Insignia™ 46" Ultra-Thin LED 1080p 60Hz HDTV

Home entertainment breaks new ground with the innovative Insignia™ 46" Ultra-Thin LED 1080p 60Hz HDTV!
You will receive
  • Insignia™ NS-46E340A13 46" Ultra-Thin LED 1080p 60Hz HDTV
  • Remote Control with Batteries
  • Tabletop Base
  • Owner's Manual

46" LED Backlit Screen
Discover deeper blacks, brighter colors, and better energy efficiency on the striking 46” LED backlit screen which provides optimal viewing in a large room.

High Brightness
The impressive 350 cd/m2 brightness provides a highly visible display in virtually any environment.

1080p High Definition Picture
Provides the highest quality progressive-scan picture possible from a high-definition source.

Super-Fast 8.5ms Response Time
Helps eliminate blurring and juddering during fast-motion scenes to ensure smooth content delivery.

Incredible Dynamic Contrast Ratio
With a 30,000:1 Dynamic Contrast Ratio, the Insignia delivers crisp, detailed visuals for an arresting viewing experience.

Ultraslim Design
Comes with a tabletop stand or can be mounted on a wall (wall mount sold separately).

Two HDMI Inputs
High-speed HDMI inputs allow you to experience a full 1080p picture and digital surround sound. Connect a gaming system, DVR, Blu-ray player and more.

Outstanding Audio
Two 10W speakers deliver 20 watts of crisp, clear audio.

  • Dimensions without the Tabletop Base: 26.13"H x 41.88"W x 1.5"D
  • Weight without the Tabletop Base: 32.4 lbs
  • Dimensions with the Tabletop Base: 28.13"H x 41.88"W x 9.38"D
  • Weight with the Tabletop Base 36.2 lbs
  • Made in the USA

TV Warranty: One year limited warranty provided by Best Buy
TV Warranty Support: 1-888-237-8289
Contrast Ratio 30,000:1
Brightness 350 cd/m2
Response Time 8.5ms
VESA Mounting Pattern 400mm x 400mm

Q. What different types of HDTVs are available and how do they compare to one another?
A. Rear Projection DLP, and Flat Panel LCD, Plasma and LED have their pros and cons.

Rear Projection (DLP)

  • Good to excellent picture quality
  • Sizes from 40" to 73"
  • Generally less expensive than flat panel TVs
  • Bigger, heavier, bulkier than LCD and plasma models
  • Flat Panel LCD

  • Excellent picture quality
  • Available in small screen sizes (under 32")
  • Can double as computer monitor
  • Thin, lightweight
  • Generally less expensive than plasma
  • Relatively narrow viewing angle
  • Pixel response can be slow, causing blurred motion, particularly when using the screen for video gaming or other high-demand activities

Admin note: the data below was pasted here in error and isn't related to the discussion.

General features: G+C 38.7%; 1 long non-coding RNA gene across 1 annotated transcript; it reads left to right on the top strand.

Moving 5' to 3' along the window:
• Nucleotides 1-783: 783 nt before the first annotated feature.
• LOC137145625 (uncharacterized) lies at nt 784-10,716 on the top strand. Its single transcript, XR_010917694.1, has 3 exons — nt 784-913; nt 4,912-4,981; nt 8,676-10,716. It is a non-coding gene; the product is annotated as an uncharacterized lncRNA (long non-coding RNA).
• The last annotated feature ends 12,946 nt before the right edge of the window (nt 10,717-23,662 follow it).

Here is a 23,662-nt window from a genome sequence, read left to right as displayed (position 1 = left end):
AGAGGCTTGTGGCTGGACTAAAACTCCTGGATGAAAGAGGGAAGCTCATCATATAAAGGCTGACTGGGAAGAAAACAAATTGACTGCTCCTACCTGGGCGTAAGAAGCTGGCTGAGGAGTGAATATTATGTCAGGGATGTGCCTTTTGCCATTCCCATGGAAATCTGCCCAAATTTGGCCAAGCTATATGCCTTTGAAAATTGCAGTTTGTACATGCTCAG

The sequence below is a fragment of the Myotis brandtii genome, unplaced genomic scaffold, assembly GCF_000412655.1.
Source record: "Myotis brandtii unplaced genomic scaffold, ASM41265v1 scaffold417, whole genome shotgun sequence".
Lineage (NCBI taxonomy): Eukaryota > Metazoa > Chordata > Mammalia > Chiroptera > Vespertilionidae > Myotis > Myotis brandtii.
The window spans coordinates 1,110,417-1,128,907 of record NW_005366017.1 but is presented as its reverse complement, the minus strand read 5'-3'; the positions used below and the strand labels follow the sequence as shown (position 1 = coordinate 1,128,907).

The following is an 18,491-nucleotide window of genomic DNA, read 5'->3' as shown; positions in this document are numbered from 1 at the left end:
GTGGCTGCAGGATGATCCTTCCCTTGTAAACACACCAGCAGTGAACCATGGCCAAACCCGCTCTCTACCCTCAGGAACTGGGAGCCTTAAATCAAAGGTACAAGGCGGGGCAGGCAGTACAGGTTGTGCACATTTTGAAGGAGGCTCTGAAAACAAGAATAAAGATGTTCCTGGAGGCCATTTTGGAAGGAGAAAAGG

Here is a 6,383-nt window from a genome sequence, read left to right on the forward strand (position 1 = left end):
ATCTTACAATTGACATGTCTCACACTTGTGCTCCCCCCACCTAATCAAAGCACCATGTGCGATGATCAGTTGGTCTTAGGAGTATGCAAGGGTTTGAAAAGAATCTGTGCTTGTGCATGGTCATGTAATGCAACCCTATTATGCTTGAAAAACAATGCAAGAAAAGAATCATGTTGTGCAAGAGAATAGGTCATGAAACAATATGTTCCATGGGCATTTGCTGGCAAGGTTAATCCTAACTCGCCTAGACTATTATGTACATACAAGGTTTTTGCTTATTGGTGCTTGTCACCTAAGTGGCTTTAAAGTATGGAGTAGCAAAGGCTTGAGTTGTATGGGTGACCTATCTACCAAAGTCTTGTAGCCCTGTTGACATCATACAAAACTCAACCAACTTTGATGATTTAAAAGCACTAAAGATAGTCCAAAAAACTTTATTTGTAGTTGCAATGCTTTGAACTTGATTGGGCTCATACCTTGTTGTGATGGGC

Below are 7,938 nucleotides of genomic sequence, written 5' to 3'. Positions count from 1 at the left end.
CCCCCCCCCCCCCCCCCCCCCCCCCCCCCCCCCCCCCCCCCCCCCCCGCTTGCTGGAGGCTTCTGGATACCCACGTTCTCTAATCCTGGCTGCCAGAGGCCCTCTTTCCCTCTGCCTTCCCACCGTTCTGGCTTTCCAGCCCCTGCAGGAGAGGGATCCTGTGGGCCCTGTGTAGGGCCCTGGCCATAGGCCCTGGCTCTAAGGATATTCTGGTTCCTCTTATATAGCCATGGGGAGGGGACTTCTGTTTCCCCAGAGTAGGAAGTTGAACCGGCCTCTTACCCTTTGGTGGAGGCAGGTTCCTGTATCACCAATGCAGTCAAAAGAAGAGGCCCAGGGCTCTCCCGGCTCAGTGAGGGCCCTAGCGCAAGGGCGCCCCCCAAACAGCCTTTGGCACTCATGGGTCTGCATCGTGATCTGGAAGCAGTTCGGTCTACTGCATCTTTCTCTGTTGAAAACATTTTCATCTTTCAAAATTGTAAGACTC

• Flat Panel Plasma

  • Superior picture quality to LCD, though it is debatable
  • Screen sizes up to 70" or more
  • Thin, lightweight
  • Wide viewing angle; looks good from almost any angle
  • Faster pixel response; better for gaming and fast action sports
  • Generally more expensive than LCD
  • Slight risk of "burn-in", in which a static image becomes "burned" into the screen permanently
  • Q. What type of TVs use a lamp?
    A. Rear Projection DLP TVs use a lamp, with the typical lamp life ranging from 5,000 to 8,000 hours. With normal use, that translates to many years of TV viewing. You may never need to replace your DLP TV lamp (depending on how long you own the TV), but if you do, the typical replacement lamp costs around $200.

    Q. What is screen resolution?
    A. Resolution refers to the number of pixels being used to project an image. In general, the larger the numbers the better the resolution and the picture quality. Current HD programming tops out at 1920 x 1080 pixels. In fact, HD is generally about six times sharper than standard TV, and can be as much as ten times greater.

    Q. What's the difference between 720p, 1080p, and 1080i?
    A. 720 and 1080 refer to horizontal pixel counts. Both 1080p and 1080i HD broadcasts offer higher resolution than 720p broadcasts. The "i" indicates that the TV draws images using an interlaced method. The "p" indicates that the TV draws images using a progressive scan method. In general, progressive scan renders images faster and produces a more detailed, more film-like image. This means 1080p offers the highest quality currently available.

    Q. What do the "i" and "p" mean?
    A. The letters "p" and "i" indicate the picture-scanning method - progressive or interlaced. In interlaced scanning, the on-screen image is created in two split-second passes, drawing all the odd-numbered lines first then going back to fill in all the even-numbered lines. In contrast, progressive scanning draws each frame sequentially in a single pass to create a smoother, cleaner picture. So, progressive scanning is theoretically better than interlaced scanning.

    Q. What do I need to watch HD broadcasts?
    A. Your choices for watching HDTV are via over-the-air broadcasts, cable or digital satellite.

    Over-the-Air Broadcasts

  • HD-compatible TV
  • HDTV (ATSC / digital) tuner - separate unit or built into TV
  • Indoor or outdoor UHF or UHF/VHF antenna
  • Local HDTV broadcasts (free)
  • Cable HDTV

  • HD-compatible TV
  • HD-compatible cable box (or TV with built-in digital cable tuner: QAM or CableCARD-ready)
  • HD programming (subscription required)
  • Digital Satellite HDTV

  • HD-compatible TV
  • HD-compatible satellite receiver
  • HD-compatible satellite dish
  • HD programming (subscription required)
  • Q. What's the difference between a "3D-ready" and a "3D-capable" TV?
    A. 3D-ready TVs come with the necessary emitter built-in; 3D-capable TVs do not, so you'll need to add on a separate one for 3D-capable TVs.

    Q. What do I need to watch 3DTV at home?
    A. You'll need a TV labeled "3D-ready" or "3D-capable", a pair of 3D glasses for each person watching, and a 3D video source such as a 3D Blu-ray movie.